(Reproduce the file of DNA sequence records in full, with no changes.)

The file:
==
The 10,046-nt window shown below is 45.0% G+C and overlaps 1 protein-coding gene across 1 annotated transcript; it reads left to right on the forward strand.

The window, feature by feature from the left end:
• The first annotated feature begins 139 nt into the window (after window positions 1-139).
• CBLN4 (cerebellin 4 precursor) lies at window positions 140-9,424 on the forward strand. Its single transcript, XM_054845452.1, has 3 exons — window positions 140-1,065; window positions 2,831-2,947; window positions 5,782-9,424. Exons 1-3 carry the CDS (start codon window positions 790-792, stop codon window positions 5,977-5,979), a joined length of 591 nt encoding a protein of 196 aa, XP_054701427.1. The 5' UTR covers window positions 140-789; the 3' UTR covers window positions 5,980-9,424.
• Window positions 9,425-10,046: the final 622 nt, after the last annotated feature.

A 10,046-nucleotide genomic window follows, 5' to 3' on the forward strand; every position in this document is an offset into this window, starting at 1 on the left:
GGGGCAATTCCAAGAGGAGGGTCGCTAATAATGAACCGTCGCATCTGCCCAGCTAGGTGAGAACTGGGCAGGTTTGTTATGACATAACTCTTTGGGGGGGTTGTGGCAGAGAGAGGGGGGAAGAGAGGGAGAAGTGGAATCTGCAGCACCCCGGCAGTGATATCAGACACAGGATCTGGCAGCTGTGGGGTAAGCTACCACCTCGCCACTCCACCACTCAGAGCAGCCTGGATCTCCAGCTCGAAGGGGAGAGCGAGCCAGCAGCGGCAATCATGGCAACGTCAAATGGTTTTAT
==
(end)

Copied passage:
The 10,046-nt window shown below is 45.0% G+C and overlaps 1 protein-coding gene across 1 annotated transcript; it reads left to right on the forward strand.

The window, feature by feature from the left end:
• The first annotated feature begins 139 nt into the window (after window positions 1-139).
• CBLN4 (cerebellin 4 precursor) lies at window positions 140-9,424 on the forward strand. Its single transcript, XM_054845452.1, has 3 exons — window positions 140-1,065; window positions 2,831-2,947; window positions 5,782-9,424. Exons 1-3 carry the CDS (start codon window positions 790-792, stop codon window positions 5,977-5,979), a joined length of 591 nt encoding a protein of 196 aa, XP_054701427.1. The 5' UTR covers window positions 140-789; the 3' UTR covers window positions 5,980-9,424.
• Window positions 9,425-10,046: the final 622 nt, after the last annotated feature.

A 10,046-nucleotide genomic window follows, 5' to 3' on the forward strand; every position in this document is an offset into this window, starting at 1 on the left:
GGGGCAATTCCAAGAGGAGGGTCGCTAATAATGAACCGTCGCATCTGCCCAGCTAGGTGAGAACTGGGCAGGTTTGTTATGACATAACTCTTTGGGGGGGTTGTGGCAGAGAGAGGGGGGAAGAGAGGGAGAAGTGGAATCTGCAGCACCCCGGCAGTGATATCAGACACAGGATCTGGCAGCTGTGGGGTAAGCTACCACCTCGCCACTCCACCACTCAGAGCAGCCTGGATCTCCAGCTCGAAGGGGAGAGCGAGCCAGCAGCGGCAATCATGGCAACGTCAAATGGTTTTAT